2 Samuel 19:11-20:13
In this passage we see David returning to Jerusalem as king. As I read through this passage of scripture, I couldn’t help but think, “Boy there’s a lot of chaos going on here? What’s the root cause of this?” I flipped back a few chapters to refresh my memory, and I couldn’t help but think that this is a classic case of reaping what you’ve sown.
Several chapters back we read of David’s sin with Bathsheba. After that incident God spoke through Nathan and told David that the sword would never leave his house (2 Sam. 12:10). And here a few chapters later we see the sword in David’s household once again when Joab killed Amasa.
We also know that David never took appropriate action against Amnon for raping Tamar. He basically swept it under the rug, and Absalom lost respect for his father. His loss of respect led him to conspiracy to overthrow his father’s kingdom. He even slept with David’s concubines in the sight of all.
Sometimes we are tempted to sin, and we’ve all heard the adage, “It doesn’t hurt anyone.” Well, that is a lie from the pit of hell. Our sin does hurt others. First, it hurts God, and it hurts us. But it can flow over many others as well. I think of student in my class, whose father drank too much. His drunkenness caused him to become violent. He hurt his wife and although he didn’t touch the kids, his actions hurt their hearts. The family had to flee to a shelter, which meant that the kids were torn from school. Their classmates missed them and felt bad because they didn’t get to say goodbye, and the teachers worried about these lost students. The cousins they were living with suffered worry over their flight because they didn’t know where they were or if they were okay. The list goes on and on of people affected by this man’s choice to drink too much. I can think of example after example. Our sin is far-reaching. We reap what we sow and sometimes the innocent get hurt in the process.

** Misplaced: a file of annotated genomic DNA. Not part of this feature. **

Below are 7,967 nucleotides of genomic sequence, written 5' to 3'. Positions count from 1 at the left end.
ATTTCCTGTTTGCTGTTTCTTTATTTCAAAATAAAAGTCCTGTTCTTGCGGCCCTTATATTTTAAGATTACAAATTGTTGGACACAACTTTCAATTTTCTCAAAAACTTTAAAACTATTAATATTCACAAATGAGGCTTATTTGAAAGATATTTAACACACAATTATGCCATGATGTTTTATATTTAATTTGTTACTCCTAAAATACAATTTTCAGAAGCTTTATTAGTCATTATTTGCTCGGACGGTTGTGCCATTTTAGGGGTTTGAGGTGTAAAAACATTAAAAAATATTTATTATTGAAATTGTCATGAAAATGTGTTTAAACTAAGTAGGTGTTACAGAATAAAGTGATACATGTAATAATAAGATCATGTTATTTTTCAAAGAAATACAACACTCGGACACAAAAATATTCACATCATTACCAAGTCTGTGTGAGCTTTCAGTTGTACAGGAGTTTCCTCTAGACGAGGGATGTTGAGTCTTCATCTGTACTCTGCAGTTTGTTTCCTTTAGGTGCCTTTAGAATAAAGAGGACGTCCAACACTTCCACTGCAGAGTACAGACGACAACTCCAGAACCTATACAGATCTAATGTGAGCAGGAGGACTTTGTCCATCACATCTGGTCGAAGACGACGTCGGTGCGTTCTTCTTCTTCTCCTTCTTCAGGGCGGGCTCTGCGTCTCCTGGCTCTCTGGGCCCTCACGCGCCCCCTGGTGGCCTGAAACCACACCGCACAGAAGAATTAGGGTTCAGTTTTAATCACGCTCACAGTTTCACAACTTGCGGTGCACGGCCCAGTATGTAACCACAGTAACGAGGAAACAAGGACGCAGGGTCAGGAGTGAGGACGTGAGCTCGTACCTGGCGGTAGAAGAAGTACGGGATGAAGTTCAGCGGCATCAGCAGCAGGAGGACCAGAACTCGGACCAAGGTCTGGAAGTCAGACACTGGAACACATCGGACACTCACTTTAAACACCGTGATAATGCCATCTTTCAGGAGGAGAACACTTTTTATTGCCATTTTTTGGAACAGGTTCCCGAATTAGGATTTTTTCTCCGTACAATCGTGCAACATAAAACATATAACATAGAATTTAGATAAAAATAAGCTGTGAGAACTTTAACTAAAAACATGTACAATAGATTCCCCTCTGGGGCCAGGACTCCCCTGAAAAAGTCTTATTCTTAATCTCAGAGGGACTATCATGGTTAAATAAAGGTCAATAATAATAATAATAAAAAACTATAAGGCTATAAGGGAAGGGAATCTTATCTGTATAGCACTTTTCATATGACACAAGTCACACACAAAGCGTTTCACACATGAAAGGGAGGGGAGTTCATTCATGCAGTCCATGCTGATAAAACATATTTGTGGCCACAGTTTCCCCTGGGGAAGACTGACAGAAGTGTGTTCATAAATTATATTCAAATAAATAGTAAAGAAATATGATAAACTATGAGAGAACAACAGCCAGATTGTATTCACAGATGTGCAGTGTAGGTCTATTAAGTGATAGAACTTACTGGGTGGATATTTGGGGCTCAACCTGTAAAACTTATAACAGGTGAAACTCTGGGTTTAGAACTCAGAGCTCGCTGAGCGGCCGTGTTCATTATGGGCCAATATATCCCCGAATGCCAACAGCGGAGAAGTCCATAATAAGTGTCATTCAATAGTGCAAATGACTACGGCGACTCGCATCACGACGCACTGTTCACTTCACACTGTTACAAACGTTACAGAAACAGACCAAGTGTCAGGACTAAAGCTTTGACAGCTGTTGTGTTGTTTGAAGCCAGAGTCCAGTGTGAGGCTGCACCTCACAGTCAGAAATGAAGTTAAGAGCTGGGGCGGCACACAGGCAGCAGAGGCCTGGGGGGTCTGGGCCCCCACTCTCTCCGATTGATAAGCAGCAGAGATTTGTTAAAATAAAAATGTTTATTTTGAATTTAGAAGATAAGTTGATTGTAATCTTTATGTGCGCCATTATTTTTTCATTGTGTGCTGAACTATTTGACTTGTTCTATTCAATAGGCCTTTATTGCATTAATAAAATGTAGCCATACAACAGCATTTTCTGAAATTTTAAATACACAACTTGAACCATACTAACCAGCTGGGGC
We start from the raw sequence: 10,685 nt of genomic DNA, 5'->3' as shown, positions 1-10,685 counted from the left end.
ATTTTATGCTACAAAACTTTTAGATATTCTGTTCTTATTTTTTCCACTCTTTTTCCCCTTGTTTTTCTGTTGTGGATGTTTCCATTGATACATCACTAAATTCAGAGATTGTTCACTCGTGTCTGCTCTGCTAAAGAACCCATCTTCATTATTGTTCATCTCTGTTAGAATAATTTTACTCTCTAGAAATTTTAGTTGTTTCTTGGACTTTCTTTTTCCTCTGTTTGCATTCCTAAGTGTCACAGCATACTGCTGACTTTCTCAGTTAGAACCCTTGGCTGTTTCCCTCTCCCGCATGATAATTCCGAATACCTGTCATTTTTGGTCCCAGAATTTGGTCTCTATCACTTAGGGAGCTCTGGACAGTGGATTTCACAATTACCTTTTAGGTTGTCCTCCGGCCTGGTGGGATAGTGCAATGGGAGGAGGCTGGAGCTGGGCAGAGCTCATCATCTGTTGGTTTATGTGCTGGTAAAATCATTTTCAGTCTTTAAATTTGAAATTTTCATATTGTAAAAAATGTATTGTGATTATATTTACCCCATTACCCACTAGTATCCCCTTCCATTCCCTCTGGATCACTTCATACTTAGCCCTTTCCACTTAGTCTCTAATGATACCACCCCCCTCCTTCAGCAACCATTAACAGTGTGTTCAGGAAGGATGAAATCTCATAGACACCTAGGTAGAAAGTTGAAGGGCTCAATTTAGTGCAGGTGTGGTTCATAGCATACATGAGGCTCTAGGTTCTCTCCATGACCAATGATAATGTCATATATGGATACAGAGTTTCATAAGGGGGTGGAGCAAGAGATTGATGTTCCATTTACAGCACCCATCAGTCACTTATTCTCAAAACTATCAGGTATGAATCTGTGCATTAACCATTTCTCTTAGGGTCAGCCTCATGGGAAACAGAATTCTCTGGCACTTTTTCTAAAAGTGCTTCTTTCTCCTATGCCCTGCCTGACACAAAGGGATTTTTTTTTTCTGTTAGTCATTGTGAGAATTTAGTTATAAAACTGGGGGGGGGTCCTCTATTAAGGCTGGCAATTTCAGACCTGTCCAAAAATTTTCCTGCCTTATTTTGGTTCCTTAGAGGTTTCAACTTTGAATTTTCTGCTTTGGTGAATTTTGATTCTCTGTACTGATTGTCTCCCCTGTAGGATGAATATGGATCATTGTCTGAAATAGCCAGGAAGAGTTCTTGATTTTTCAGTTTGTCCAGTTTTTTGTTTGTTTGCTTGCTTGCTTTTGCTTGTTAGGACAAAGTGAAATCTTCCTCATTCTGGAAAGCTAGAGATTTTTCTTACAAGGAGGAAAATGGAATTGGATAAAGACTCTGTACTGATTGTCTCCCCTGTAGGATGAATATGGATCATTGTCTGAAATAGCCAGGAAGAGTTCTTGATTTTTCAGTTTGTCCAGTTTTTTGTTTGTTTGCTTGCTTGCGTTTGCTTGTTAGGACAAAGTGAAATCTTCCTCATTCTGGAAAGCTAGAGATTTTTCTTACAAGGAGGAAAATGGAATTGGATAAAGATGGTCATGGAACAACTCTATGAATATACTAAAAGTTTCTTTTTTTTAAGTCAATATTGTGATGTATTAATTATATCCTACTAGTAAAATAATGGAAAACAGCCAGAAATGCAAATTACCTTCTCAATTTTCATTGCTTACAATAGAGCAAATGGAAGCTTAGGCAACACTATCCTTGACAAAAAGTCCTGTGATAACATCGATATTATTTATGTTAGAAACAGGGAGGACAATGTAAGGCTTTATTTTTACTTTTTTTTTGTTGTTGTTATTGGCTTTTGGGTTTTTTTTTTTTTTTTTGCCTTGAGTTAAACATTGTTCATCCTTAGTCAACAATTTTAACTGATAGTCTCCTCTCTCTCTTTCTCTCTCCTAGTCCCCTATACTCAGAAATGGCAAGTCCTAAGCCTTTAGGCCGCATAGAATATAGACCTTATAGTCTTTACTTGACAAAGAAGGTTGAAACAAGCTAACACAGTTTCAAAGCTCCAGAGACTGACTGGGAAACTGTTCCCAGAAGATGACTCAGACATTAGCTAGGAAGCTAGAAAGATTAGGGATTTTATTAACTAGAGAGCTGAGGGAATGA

Here we read of Jesus’ appearing to his disciples after his death. They had fished all night and caught nothing. Sometimes our life feels like that. We’ve worked and toiled with no reward. We can wonder, “What’s the use?” Then, along came Jesus with some simple instructions. “Cast your net on the other side.” I don’t know about you, but if it were me I would probably question this. I could hear my thoughts already, Cast on the other side? Right. Like that’s going to do anything. We’ve been fishing all over this lake all night. How can a few feet make any difference?
But the disciples didn’t question and were obedient. Through their obedience they reaped a great reward. There may be times in our own lives where God gives us instructions that might not make sense. Rather than question his direct leading, we should be obedient and in our obedience, we’ll reap reward.
Peter heard that it was Jesus. He immediately threw on his tunic, jumped into the water, and headed to shore to see his Lord. He was excited to see Jesus. This reminds me of my own children, when I pull up in the driveway after being gone for a season. They run to the car to greet me and get a long-awaited hug. Are we excited to meet with Jesus? Do we run to get to him or do we allow the day-to-day stuff to get in the way of time spent with him?
Jesus prepared breakfast for the disciples and invited them to come and dine with him. He knew their need that after a long night of fishing, they would be hungry and ready for nourishment. God knows our needs before we even ask. We can trust him to meet them.
Jesus and Peter had a discussion after their meal where Jesus asked Peter three times, “Do you love me?” I believe that he asked him three times because Peter had denied Jesus three times. But something new leaped out at me this time. Jesus’ response all three times was to tell Peter to feed or care for his sheep. Not only was Jesus dealing with Peter’s previous denial of him, but he was also calling Peter into ministry. He showed Peter that he was completely forgiven and he predicted Peter’s martyrdom. Peter would have another chance and when that time came, he would not deny Christ, but would follow him to his death. Tradition tells us that Peter was crucified upside down because he said that he was unworthy to die in the same manner as his Lord.
This Psalm reminds us that we can take our troubles to the Lord and he will answer our prayers. We can rely on God and we can share our pain and struggles with him.
This passage reminds me of Solomon who didn’t ask for riches, but instead asked for wisdom. God not only gave him great wisdom, but he gave him great riches as well. Wisdom is more important than wealth. We can have all the wealth in the world, but if we do not have wisdom we will squander it or allow it to destroy us.